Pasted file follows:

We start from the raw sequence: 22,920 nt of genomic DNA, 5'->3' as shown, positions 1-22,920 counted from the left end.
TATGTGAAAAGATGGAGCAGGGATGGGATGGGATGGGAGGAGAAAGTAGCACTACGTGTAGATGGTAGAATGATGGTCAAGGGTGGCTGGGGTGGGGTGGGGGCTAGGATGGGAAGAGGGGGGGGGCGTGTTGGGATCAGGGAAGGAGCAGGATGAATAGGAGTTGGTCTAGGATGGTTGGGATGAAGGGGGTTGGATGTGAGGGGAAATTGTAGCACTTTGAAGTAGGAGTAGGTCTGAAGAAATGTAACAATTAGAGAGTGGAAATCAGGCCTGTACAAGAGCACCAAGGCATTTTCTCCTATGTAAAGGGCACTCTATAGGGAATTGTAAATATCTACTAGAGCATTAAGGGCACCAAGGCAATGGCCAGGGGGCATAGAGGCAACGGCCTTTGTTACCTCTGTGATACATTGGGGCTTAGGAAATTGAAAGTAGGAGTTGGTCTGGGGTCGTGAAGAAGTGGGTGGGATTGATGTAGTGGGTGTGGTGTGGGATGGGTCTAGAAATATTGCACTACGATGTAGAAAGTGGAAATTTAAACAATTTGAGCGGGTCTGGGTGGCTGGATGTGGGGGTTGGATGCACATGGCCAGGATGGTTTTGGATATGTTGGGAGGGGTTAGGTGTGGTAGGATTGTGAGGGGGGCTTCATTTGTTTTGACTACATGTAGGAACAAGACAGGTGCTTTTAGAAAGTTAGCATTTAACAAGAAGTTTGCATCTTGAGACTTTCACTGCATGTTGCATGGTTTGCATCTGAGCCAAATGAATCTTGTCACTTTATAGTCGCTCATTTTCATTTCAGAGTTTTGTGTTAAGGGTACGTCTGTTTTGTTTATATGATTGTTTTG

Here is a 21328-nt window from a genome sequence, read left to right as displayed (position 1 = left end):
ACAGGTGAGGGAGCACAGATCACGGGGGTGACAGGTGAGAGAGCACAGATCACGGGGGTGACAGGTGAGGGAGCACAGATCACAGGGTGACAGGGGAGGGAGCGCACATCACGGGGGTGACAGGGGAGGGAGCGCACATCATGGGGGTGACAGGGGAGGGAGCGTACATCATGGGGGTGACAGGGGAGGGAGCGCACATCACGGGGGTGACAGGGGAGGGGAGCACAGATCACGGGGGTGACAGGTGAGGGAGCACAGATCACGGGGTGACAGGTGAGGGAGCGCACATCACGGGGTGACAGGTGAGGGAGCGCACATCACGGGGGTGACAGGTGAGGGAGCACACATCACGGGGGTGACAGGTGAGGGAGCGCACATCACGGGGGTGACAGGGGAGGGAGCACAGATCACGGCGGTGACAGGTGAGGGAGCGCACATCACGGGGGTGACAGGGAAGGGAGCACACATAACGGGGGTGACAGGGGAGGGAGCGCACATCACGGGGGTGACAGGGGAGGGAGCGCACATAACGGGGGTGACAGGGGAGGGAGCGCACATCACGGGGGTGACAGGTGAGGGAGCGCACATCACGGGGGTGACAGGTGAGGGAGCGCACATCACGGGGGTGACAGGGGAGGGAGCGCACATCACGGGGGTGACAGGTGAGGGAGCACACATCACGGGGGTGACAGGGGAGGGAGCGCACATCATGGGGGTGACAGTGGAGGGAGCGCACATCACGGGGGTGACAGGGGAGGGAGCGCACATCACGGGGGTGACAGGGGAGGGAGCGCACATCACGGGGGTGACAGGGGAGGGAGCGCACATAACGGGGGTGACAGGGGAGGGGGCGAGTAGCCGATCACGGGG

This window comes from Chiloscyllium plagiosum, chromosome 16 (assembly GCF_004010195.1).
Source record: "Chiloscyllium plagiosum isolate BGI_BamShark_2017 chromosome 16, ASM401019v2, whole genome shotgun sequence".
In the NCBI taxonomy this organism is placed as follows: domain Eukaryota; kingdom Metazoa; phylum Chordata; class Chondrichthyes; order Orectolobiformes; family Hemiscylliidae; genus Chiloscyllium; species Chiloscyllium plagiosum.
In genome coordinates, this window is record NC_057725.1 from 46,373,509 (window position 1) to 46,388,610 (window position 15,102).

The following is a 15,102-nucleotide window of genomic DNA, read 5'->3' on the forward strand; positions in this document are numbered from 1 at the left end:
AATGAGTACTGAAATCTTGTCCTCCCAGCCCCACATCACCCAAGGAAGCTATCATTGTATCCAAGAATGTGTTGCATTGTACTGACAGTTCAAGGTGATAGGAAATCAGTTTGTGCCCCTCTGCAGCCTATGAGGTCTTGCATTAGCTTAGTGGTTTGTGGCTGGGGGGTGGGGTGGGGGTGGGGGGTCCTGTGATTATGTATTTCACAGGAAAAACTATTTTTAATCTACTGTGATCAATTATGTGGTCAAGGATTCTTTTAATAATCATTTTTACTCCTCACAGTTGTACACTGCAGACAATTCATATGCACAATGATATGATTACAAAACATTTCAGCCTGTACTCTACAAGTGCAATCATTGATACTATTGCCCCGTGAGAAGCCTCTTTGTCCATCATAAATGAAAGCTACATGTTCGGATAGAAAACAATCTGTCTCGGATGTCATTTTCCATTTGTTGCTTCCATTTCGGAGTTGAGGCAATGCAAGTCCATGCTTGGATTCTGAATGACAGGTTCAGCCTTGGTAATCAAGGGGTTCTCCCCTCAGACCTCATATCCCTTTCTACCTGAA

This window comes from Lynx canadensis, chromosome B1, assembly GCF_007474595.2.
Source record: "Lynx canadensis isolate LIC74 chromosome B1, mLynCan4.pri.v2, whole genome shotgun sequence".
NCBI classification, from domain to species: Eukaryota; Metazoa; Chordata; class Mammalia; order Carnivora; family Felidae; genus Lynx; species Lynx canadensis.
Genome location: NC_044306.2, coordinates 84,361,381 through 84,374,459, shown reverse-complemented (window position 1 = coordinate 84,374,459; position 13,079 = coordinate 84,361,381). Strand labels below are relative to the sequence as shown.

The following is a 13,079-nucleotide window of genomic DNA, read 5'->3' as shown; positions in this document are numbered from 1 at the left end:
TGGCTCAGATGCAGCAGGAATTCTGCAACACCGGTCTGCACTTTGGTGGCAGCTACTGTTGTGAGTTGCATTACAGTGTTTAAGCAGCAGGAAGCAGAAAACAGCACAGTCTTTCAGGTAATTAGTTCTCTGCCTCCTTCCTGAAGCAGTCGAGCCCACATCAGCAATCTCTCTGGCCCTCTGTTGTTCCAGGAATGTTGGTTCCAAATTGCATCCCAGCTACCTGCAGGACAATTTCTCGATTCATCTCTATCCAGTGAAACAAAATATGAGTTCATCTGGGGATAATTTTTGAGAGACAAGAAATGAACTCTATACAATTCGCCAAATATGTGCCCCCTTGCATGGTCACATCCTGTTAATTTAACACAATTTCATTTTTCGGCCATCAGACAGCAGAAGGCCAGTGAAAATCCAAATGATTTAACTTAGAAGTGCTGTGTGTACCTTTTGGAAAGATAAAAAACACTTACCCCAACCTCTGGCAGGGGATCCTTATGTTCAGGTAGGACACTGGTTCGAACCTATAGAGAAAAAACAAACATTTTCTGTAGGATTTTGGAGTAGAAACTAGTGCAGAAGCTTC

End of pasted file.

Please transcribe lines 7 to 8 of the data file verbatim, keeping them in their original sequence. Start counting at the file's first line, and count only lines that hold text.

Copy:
In the NCBI taxonomy this organism is placed as follows: domain Eukaryota; kingdom Metazoa; phylum Chordata; class Chondrichthyes; order Orectolobiformes; family Hemiscylliidae; genus Chiloscyllium; species Chiloscyllium plagiosum.
In genome coordinates, this window is record NC_057725.1 from 46,373,509 (window position 1) to 46,388,610 (window position 15,102).